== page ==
Back in 1986, when G.E. acquired NBC, the jokes—most of them from within, courtesy of Johnny Carson and David Letterman—centered on the question of what the hell a toaster company knew about broadcasting. These days, the unofficial in-house critique of the network comes from 30 Rock’s Jack Donaghy, whose combination of insane paranoia and pie-in-the-sky grandiosity makes him the very model of a modern major media-conglomerate executive. And recently, Jack has been sounding glum. “I’ll have you know,” he snarled at a rival a few weeks ago, “that Barry Diller and I are working on a whole new approach to media … combining all … the … digital … God, just let me drink!” The scalpel edge of that gag was angled toward former NBC programming chief Ben Silverman, who is now in business with Diller, but it came closer than perhaps even 30 Rock’s writers might have imagined to slashing NBC Universal’s current CEO and reviled wonder boy, Jeff Zucker.
This week, media giant Comcast, a cable-Internet-telephone company without much experience as a content provider (most of the basic-cable channels it owns are microentities like the Golf Channel and the Style Network), is expected to take its first step toward purchasing a controlling interest in NBC Universal, which includes a venerable movie studio, a fistful of very successful cable channels, and NBC—at 83, the oldest broadcasting network in America and, arguably, the least attractive. Although the New York Times has already pronounced this a bad deal (not a phrase to gladden the hearts of stockholders when the word billions is involved), it’s hard not to be curious about what the future of a broadcast network in the hands of a cable company will look like. Particularly a broadcast network in such deep trouble. NBC has risen from the ashes before—The Cosby Show helped pull it from worst to first in the eighties, and Friends, Seinfeld, and ER transformed it a decade later. But this time its pulse seems weaker and the market forces militating against a comeback feel more ominous.
It’s easy to enumerate how dire things are for the network: The fourth-place finishes, night after night, in both total viewers and the 18-to-49-year-old demographic that still serves as TV’s gold standard. The absence—for the third year running—of any new hit show. (For the week ending November 1, NBC placed exactly one series in the top 30.) The continued attrition of the network’s Thursday-night lineup, which throughout the eighties and nineties was the bedrock of both NBC’s wide appeal and its yearly Emmy tally and now has only The Office and 30 Rock keeping that old tradition-of-quality candle burning. And the fact that the network’s one big prime-time ratings success—Sunday Night Football—goes off the air in early January, making the season’s second half, particularly after the Winter Olympics, even bleaker.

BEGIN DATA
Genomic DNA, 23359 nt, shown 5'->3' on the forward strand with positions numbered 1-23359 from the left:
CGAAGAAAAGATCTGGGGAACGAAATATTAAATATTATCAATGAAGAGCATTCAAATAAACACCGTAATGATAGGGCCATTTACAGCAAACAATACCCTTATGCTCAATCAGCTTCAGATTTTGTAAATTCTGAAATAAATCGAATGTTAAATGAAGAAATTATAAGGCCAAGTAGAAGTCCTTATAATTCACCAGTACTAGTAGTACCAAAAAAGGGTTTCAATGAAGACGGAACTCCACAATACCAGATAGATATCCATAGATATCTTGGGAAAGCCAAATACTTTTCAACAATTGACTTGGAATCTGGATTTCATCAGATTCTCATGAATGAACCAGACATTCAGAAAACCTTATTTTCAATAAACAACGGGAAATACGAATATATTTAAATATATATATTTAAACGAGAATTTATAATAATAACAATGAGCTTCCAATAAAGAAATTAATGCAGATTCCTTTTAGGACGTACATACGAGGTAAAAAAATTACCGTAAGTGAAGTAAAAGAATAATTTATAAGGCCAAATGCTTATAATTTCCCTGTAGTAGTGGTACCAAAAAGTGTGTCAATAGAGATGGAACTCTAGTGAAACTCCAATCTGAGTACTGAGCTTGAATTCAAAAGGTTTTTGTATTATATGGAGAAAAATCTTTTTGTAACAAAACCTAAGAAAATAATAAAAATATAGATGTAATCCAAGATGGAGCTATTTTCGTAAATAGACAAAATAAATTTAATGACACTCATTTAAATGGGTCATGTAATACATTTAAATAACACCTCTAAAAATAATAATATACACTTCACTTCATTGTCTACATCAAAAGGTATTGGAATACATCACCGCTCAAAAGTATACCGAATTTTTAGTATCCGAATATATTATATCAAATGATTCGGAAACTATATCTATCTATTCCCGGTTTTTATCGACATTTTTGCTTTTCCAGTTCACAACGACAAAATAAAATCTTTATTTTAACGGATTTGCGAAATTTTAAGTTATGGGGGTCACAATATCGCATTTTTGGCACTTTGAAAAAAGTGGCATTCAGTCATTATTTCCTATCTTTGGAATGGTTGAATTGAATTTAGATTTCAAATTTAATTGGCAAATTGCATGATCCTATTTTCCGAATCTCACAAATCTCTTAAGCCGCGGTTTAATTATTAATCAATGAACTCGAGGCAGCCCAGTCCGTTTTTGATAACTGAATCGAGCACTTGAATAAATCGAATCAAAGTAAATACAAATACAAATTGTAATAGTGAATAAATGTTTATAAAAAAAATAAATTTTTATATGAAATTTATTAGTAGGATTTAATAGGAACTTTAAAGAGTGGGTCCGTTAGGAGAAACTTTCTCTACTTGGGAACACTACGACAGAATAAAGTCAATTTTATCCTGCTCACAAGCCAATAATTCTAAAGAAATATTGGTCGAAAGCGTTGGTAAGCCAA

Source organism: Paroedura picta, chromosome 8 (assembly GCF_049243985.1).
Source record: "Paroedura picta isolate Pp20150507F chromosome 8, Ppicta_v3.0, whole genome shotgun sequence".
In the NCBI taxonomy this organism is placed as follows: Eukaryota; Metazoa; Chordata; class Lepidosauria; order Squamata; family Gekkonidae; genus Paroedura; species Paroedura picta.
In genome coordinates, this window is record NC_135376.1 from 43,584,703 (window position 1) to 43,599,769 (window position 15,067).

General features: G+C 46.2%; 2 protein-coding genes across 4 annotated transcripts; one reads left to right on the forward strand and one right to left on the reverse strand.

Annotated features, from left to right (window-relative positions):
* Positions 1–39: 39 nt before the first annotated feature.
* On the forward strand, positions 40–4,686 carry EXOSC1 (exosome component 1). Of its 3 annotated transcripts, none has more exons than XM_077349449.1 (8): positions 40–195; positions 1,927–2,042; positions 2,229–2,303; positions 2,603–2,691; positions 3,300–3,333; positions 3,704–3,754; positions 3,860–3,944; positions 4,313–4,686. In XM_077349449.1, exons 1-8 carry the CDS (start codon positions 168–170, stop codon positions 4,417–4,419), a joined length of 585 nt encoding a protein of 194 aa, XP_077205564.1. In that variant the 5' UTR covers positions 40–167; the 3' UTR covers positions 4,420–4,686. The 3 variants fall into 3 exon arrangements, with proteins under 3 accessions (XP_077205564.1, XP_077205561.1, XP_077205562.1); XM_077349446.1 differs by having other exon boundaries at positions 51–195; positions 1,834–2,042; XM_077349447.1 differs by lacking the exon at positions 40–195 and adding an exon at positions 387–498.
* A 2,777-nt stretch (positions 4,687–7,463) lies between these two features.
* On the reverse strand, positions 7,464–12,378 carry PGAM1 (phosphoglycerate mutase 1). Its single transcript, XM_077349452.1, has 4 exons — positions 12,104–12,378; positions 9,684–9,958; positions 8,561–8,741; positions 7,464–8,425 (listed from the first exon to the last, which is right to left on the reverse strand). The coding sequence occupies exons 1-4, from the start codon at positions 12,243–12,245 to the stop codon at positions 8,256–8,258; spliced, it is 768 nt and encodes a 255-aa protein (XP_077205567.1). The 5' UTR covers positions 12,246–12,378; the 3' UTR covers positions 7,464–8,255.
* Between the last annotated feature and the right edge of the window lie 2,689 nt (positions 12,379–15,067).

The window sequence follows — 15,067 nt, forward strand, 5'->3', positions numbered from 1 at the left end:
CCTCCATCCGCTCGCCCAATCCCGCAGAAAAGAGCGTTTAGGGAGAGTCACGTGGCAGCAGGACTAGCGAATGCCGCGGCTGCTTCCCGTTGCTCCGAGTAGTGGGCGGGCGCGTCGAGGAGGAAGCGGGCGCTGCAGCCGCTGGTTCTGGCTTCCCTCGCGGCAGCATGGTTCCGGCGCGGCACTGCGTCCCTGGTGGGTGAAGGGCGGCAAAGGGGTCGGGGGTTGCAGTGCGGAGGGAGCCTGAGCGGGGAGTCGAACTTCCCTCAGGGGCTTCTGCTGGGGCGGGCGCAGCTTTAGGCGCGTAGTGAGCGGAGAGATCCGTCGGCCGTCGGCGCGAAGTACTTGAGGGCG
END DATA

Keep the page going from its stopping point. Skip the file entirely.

And when you step back for a broader view, things get even worse; they devolve from “What’s wrong with this network?” to “Why own a network at all?” Because this isn’t just about the new sitcom with Chevy Chase and the guy from The Soup pulling in only 5 million viewers, or Trauma failing to become the next ER. This is about a company that has lately seemed to hold in contempt the very idea of a broadcast network, and that has become a symbol of the death of ambition in an industry that, in its glory days, attempted to program for both mass and class. Without that goal, a network is nothing but a basic-cable channel with a gloomier business plan and an uglier balance sheet.
NBC’s latest Dark Age began a few years ago, but worsened last December, when Zucker, who has run or overseen the network’s entertainment programming since 2000, announced that Jay Leno, the departing host of the Tonight Show, who was grumbling about handing the reins over to Conan O’Brien, had won a whopper of a consolation prize: five hours of prime time a week. Good-bye, five scripted dramas. Hello, one cheap-to-make replacement that, for all the promises about new concepts and creative rejuvenation, would end up being a bland clone of Leno’s Tonight Show, when it arrived ten months later. Zucker hung tough when his decision was trashed by TV writers angry that a talk show was going to put many of them out of work, and critics who, noting that Leno’s late-night run had not been distinguished by a whole lot of innovation, saw the move as a statement: We’re not even going to pretend we’re trying anymore.
Zucker saw it as a statement as well: This is a business, and we’re in it to make money. Phrases like “managing for margins” (meaning “We don’t care if fewer people watch as long as we make a profit”) were incanted as new gospel. When critics carped, he shrugged; when the head of the network’s Boston affiliate threatened not to air the show, NBC slapped him back in line. Leno, Zucker explained, would provide 92 weeks of original programming over two years for a small fraction of what it costs to produce and license scripted dramas. Preemptively redefining success downward, NBC let it be known that a barely detectable 1.5 rating among 18-to-49-year-olds (meaning consistent last-place finishes) would be an occasion for boardroom high fives.